Doctor Who series 9 episode 3
Under the Lake has something of a gradual pace and steady build to it. After the series opener blasted us with an opening twenty minutes of action and intrigue, this story is taking its time. This gives us more opportunity to get to know the characters and the world as well as really build up the spooky nature of this week’s ghostly monsters. But does it succeed?
Toby Whitehouse has penned some classics in his time. The God Complex remains one of my favourite episodes of the last five or so years and a lot of that had to do with how he constructed his characters. Here I felt that there was a lot less depth to the people we saw dealing with the menace and as a result it was hard to feel invested. While the characters are diverse and seem interesting enough, I didn’t feel a real connection with the peril. Where the God Complex succeeded was in letting the audience believe that these characters had real reason to fear the monster and its powers because of a connection – the monster fed on fears and so we delved into what exactly they were afraid of and why. Here, beyond just the general spookiness of ghosts and fear of death, we haven’t got much to connect the characters to their peril.
As a result, the peril itself doesn’t feel quite as real. Ghost stories are two a penny these days, and even more so as we get closer to Halloween, so if you’re going to do one it helps to make it different. The mystery of what they are and how they came to be is the most intriguing part of it; the Doctor is at first reluctant to call them ghosts, but soon decides ‘what the hell’ and does so.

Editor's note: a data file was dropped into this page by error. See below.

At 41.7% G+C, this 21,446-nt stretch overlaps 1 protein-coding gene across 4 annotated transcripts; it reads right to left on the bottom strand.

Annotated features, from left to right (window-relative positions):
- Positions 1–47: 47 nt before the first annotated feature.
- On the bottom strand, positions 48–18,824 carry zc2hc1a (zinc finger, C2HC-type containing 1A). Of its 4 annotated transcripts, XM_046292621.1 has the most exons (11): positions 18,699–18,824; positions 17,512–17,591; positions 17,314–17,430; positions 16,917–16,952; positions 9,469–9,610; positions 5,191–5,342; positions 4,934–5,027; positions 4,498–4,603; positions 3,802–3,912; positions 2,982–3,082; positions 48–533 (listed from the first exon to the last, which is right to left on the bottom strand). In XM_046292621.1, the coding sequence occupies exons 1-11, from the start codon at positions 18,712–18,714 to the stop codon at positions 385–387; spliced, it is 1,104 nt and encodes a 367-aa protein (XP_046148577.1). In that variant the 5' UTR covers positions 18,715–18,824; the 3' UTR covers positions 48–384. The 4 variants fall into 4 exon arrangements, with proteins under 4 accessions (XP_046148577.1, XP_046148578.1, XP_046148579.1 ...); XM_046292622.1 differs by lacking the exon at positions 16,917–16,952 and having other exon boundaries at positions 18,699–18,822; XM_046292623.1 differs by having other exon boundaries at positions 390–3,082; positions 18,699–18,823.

The military team are a good bunch of characters and I do hope we get to know more about who they are and why they do what they do. Sophie Stone plays the de facto leader Cass and I was glad that her deafness was not played for laughs (which had been a major worry). The only joke made related to it was the Doctor’s arrogant insistence that he knew sign language when he clearly didn’t – he quickly realises his mistake and allows the interpreter Lunn (Saqi Ismail) to continue. I did breathe a sigh of relief as I had worried that this gag would be stretched out over the entire episode and become quickly uncomfortable. Thankfully, Whitehouse seems to have the good sense not to do this and instead lets the Doctor be the butt of the joke and also allows him a bit of well needed humility in the moment.
The relationship between Cas and Lunn seems to have a lot of unspoken depth to it, too. If they go down the road of a romance I will be a tad disappointed; it’s a great opportunity to display a positive friendship with a disabled character without resorting to a cheap hand-waving of ‘they were just in love’ to explain it away. We need more varied and distinct representations for non-verbal people and it’s something of a tired trope to make the only person who shows a genuine interest in them as a person to be simply romantically infatuated. We shall see.